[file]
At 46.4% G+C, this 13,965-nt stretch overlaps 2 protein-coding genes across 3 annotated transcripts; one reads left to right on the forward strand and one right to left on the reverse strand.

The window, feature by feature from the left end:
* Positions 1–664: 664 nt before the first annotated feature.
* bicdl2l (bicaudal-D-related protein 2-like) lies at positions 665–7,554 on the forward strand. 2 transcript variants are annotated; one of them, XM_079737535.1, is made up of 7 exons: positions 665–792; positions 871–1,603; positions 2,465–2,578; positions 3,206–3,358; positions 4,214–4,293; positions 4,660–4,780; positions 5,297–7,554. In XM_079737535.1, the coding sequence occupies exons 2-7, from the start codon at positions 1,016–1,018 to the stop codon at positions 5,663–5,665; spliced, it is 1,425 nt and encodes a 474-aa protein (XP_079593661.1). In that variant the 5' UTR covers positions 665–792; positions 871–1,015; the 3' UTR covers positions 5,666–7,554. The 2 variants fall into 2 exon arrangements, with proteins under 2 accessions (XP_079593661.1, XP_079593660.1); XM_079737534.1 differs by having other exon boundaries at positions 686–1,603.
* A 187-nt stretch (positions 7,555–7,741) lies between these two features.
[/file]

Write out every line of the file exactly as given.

At 46.4% G+C, this 13,965-nt stretch overlaps 2 protein-coding genes across 3 annotated transcripts; one reads left to right on the forward strand and one right to left on the reverse strand.

The window, feature by feature from the left end:
* Positions 1–664: 664 nt before the first annotated feature.
* bicdl2l (bicaudal-D-related protein 2-like) lies at positions 665–7,554 on the forward strand. 2 transcript variants are annotated; one of them, XM_079737535.1, is made up of 7 exons: positions 665–792; positions 871–1,603; positions 2,465–2,578; positions 3,206–3,358; positions 4,214–4,293; positions 4,660–4,780; positions 5,297–7,554. In XM_079737535.1, the coding sequence occupies exons 2-7, from the start codon at positions 1,016–1,018 to the stop codon at positions 5,663–5,665; spliced, it is 1,425 nt and encodes a 474-aa protein (XP_079593661.1). In that variant the 5' UTR covers positions 665–792; positions 871–1,015; the 3' UTR covers positions 5,666–7,554. The 2 variants fall into 2 exon arrangements, with proteins under 2 accessions (XP_079593661.1, XP_079593660.1); XM_079737534.1 differs by having other exon boundaries at positions 686–1,603.
* A 187-nt stretch (positions 7,555–7,741) lies between these two features.